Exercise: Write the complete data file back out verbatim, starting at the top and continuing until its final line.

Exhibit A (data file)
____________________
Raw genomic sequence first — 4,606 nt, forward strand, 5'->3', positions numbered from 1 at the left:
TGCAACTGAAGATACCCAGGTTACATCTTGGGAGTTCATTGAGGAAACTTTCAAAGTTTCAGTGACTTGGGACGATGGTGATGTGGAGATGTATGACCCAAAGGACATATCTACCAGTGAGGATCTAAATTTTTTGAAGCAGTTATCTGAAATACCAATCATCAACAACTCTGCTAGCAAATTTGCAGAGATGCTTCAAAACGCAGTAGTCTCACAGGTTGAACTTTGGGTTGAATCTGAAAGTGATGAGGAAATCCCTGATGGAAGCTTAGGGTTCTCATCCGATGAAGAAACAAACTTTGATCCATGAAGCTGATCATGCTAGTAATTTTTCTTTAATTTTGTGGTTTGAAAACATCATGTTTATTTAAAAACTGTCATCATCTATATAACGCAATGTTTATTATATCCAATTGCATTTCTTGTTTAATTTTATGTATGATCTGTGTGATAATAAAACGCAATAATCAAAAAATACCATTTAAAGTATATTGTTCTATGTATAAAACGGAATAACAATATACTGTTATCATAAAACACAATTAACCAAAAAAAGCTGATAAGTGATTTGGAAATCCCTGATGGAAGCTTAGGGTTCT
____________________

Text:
Raw genomic sequence first — 4,606 nt, forward strand, 5'->3', positions numbered from 1 at the left:
TGCAACTGAAGATACCCAGGTTACATCTTGGGAGTTCATTGAGGAAACTTTCAAAGTTTCAGTGACTTGGGACGATGGTGATGTGGAGATGTATGACCCAAAGGACATATCTACCAGTGAGGATCTAAATTTTTTGAAGCAGTTATCTGAAATACCAATCATCAACAACTCTGCTAGCAAATTTGCAGAGATGCTTCAAAACGCAGTAGTCTCACAGGTTGAACTTTGGGTTGAATCTGAAAGTGATGAGGAAATCCCTGATGGAAGCTTAGGGTTCTCATCCGATGAAGAAACAAACTTTGATCCATGAAGCTGATCATGCTAGTAATTTTTCTTTAATTTTGTGGTTTGAAAACATCATGTTTATTTAAAAACTGTCATCATCTATATAACGCAATGTTTATTATATCCAATTGCATTTCTTGTTTAATTTTATGTATGATCTGTGTGATAATAAAACGCAATAATCAAAAAATACCATTTAAAGTATATTGTTCTATGTATAAAACGGAATAACAATATACTGTTATCATAAAACACAATTAACCAAAAAAAGCTGATAAGTGATTTGGAAATCCCTGATGGAAGCTTAGGGTTCT